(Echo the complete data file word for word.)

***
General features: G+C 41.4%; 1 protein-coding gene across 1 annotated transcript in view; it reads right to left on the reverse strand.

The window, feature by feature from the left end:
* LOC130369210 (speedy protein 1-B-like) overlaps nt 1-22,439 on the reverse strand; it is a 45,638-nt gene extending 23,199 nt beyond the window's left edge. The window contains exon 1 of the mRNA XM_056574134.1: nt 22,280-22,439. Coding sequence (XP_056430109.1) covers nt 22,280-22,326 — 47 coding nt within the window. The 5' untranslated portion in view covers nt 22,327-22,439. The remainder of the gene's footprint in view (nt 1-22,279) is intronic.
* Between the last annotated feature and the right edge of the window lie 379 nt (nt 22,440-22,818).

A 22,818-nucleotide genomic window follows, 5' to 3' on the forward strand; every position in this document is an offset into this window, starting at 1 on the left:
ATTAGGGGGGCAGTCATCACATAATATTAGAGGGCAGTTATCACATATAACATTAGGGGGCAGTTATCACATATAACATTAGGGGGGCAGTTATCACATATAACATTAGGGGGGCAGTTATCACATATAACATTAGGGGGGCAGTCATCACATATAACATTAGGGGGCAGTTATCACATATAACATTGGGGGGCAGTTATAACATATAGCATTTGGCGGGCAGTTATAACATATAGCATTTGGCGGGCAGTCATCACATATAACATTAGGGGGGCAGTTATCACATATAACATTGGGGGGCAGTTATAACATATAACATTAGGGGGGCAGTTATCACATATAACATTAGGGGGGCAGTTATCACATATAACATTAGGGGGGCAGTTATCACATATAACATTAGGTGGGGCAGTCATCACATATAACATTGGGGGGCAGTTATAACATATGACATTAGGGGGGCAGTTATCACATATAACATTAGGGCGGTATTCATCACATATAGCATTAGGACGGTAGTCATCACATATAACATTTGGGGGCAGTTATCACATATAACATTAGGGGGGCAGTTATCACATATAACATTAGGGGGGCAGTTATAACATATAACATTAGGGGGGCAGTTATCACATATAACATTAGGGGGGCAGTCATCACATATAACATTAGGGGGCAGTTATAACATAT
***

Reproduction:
General features: G+C 41.4%; 1 protein-coding gene across 1 annotated transcript in view; it reads right to left on the reverse strand.

The window, feature by feature from the left end:
* LOC130369210 (speedy protein 1-B-like) overlaps nt 1-22,439 on the reverse strand; it is a 45,638-nt gene extending 23,199 nt beyond the window's left edge. The window contains exon 1 of the mRNA XM_056574134.1: nt 22,280-22,439. Coding sequence (XP_056430109.1) covers nt 22,280-22,326 — 47 coding nt within the window. The 5' untranslated portion in view covers nt 22,327-22,439. The remainder of the gene's footprint in view (nt 1-22,279) is intronic.
* Between the last annotated feature and the right edge of the window lie 379 nt (nt 22,440-22,818).

A 22,818-nucleotide genomic window follows, 5' to 3' on the forward strand; every position in this document is an offset into this window, starting at 1 on the left:
ATTAGGGGGGCAGTCATCACATAATATTAGAGGGCAGTTATCACATATAACATTAGGGGGCAGTTATCACATATAACATTAGGGGGGCAGTTATCACATATAACATTAGGGGGGCAGTTATCACATATAACATTAGGGGGGCAGTCATCACATATAACATTAGGGGGCAGTTATCACATATAACATTGGGGGGCAGTTATAACATATAGCATTTGGCGGGCAGTTATAACATATAGCATTTGGCGGGCAGTCATCACATATAACATTAGGGGGGCAGTTATCACATATAACATTGGGGGGCAGTTATAACATATAACATTAGGGGGGCAGTTATCACATATAACATTAGGGGGGCAGTTATCACATATAACATTAGGGGGGCAGTTATCACATATAACATTAGGTGGGGCAGTCATCACATATAACATTGGGGGGCAGTTATAACATATGACATTAGGGGGGCAGTTATCACATATAACATTAGGGCGGTATTCATCACATATAGCATTAGGACGGTAGTCATCACATATAACATTTGGGGGCAGTTATCACATATAACATTAGGGGGGCAGTTATCACATATAACATTAGGGGGGCAGTTATAACATATAACATTAGGGGGGCAGTTATCACATATAACATTAGGGGGGCAGTCATCACATATAACATTAGGGGGCAGTTATAACATAT